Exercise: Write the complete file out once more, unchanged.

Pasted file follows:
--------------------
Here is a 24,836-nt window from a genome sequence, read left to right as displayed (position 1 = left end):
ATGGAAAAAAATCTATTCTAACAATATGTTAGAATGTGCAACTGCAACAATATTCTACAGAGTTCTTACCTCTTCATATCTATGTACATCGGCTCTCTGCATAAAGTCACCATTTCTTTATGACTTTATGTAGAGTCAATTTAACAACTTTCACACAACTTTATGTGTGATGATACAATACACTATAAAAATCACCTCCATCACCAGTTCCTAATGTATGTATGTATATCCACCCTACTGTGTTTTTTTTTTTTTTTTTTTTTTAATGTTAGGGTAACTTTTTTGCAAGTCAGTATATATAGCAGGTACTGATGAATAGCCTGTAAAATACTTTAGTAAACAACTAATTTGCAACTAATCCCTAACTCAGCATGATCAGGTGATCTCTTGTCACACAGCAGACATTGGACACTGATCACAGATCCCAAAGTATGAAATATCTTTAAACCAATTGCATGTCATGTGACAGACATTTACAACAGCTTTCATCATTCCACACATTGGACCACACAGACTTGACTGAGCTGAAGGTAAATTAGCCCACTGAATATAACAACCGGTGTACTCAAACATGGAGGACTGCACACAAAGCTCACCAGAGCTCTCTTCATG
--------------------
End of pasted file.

Here is a 24,836-nt window from a genome sequence, read left to right as displayed (position 1 = left end):
ATGGAAAAAAATCTATTCTAACAATATGTTAGAATGTGCAACTGCAACAATATTCTACAGAGTTCTTACCTCTTCATATCTATGTACATCGGCTCTCTGCATAAAGTCACCATTTCTTTATGACTTTATGTAGAGTCAATTTAACAACTTTCACACAACTTTATGTGTGATGATACAATACACTATAAAAATCACCTCCATCACCAGTTCCTAATGTATGTATGTATATCCACCCTACTGTGTTTTTTTTTTTTTTTTTTTTTTAATGTTAGGGTAACTTTTTTGCAAGTCAGTATATATAGCAGGTACTGATGAATAGCCTGTAAAATACTTTAGTAAACAACTAATTTGCAACTAATCCCTAACTCAGCATGATCAGGTGATCTCTTGTCACACAGCAGACATTGGACACTGATCACAGATCCCAAAGTATGAAATATCTTTAAACCAATTGCATGTCATGTGACAGACATTTACAACAGCTTTCATCATTCCACACATTGGACCACACAGACTTGACTGAGCTGAAGGTAAATTAGCCCACTGAATATAACAACCGGTGTACTCAAACATGGAGGACTGCACACAAAGCTCACCAGAGCTCTCTTCATG